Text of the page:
Tuesday, January 10, 2023

1984 advertisement for play-by-mail game Crasimoff's World

This full-page advertisement from Dragon magazine #87 (July 1984) touts the play-by-mail roleplaying game Crasimoff's World.

In that era, if you didn't have a group of gaming friends on your block, in your dormitory or in your city, play-by-mail RPGs offered an opportunity to participate in some dungeoning and dragoning with folks from around the country in the years before participation in MUDs (playing by modem) became more feasible and served as the bridge to the dawn of the online multiplayer gaming that dominates today.

For Crasimoff's World, you needed a few dollars, stamps and envelopes. And plenty of patience. Wikipedia states that the game was the brainchild of Kevin Cropper and launched in 1980 in the United Kingdom, where it was very popular. This advertisement was part of the 1984 launch of the game in the United States, through a licensee. It states that "first turns will be processed in August of 1984."

Here's how the Wikipedia article describes the UK gameplay in the early years:
"Players paid £2.50 for the rulebook, selected a cast of nine characters who were either priests, fighters or mages, and gave the group a name. Cropper would then place the new band of adventurers somewhere in his campaign world, and send the new player a letter that described their starting location, as well as campaign news, recent events in the new group's locality, and some rumours. The player would then respond with what they wanted their party to do, including which direction the party was travelling, trades or purchases, possible actions if encountered by hostiles, and any special instructions or requests. Cropper would then send further information and updates, and the player would respond with their next turn. Each turn cost £1.25. If one player's party wandered into an area already inhabited by another player's party, Cropper would give each player the other's contact information so the players could confer directly to share information."

The advertisement pitches the exciting possibilities of the game experience, including being a river merchant, agreeing to protect a town or leading a caravan across the plains. Discovering "the remains of the legendary Astoffs" is hinted at. It touts that the game's human moderators (as opposed to computer code) allowed for surprises and flexibility within the RPG, which was experienced by players like a good fantasy novel each time a new thick envelope showed up in the mailbox.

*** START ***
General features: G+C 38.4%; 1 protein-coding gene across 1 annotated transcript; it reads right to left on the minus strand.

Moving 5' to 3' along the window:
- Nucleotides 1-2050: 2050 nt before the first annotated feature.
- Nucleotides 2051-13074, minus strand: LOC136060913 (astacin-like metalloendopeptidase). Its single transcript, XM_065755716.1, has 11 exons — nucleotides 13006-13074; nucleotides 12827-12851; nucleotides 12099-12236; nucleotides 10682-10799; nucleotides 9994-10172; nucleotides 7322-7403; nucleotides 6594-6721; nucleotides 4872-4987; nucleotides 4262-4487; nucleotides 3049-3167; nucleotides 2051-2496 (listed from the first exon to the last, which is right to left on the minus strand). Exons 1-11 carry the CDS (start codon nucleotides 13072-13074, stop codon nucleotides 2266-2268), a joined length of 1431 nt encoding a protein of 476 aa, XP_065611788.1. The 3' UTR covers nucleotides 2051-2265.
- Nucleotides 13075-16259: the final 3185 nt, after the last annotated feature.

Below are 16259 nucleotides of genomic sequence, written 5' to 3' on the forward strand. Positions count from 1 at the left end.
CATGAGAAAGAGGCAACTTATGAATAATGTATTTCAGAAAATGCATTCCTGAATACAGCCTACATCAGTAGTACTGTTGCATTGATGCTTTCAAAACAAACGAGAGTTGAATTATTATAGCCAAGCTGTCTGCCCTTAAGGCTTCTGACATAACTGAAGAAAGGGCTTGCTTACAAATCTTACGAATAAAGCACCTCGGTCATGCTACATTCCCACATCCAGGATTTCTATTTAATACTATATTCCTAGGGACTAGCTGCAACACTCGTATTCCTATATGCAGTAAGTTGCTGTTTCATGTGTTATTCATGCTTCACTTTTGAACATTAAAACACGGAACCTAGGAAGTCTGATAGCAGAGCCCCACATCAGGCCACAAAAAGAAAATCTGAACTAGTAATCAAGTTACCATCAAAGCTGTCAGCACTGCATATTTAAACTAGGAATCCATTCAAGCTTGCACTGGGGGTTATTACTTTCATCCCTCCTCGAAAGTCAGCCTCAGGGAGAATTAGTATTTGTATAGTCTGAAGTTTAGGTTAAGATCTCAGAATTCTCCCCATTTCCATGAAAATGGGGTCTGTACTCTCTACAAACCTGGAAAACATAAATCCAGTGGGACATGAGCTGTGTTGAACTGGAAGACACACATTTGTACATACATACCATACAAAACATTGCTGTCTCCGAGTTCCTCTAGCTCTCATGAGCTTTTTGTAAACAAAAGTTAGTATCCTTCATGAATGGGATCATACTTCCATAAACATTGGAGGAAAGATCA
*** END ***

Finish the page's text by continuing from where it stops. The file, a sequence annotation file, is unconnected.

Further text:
There's not a whole lot out there in terms of first-person memories about Crasimoff's World. James Maliszewski of Grognardia, my go-to online historian for 1970s and 1980s fantasy roleplaying, wrote last summer that "PBM gaming is a huge black hole in my own experience of the hobby, so I must admit to having a general difficulty in comprehending how they worked in practice."

I did find a couple other things of note:
  • Mike Lay's website includes a Crasimoff's World section that by some miracle of the interwebs is still online, even though it hasn't been updated since 1999. It contains descriptions of two parties (The Thanatari & The Silent Guard) and some descriptions of the parties' moves. If PBM RPG history is your jam, I might suggest printing out some of Lay's content before it's gone forever.
  • Iain Wilson of the podcast and Twitter account Roll to Save, which are devoted to RPG history, has mentioned in passing on Twitter that he used to play Crasimoff's World.
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  1. I LOVED playing Crasimoff's World! Although memories are hazy, I do remember sitting with anticipation waiting for the packet to turn up every week. Likewise, I remember my little crew protecting a town called "Obin". However, by far my best memory was attending "Crasimeet" in the mid 90s, where myself and a few others turned up in Thorton-Cleevlies in the UK for a weekend of gaming. It was a ton of fun, and I remember corresponding (by mail of course!) with a few of the guys I met there as we tried to get our parties to meet up. That was when I also learned that there were two versions of Crasimoff's world - an older 80s version and one for those like me who started later. I can't quite remember the differences other than spellcaster in the "new" version used powders to cast their spells whereas older casters didn't.

    1. Great details and memories! Thanks so much for sharing this. With so many of these games, they're going to fade from history without people writing or talking about them.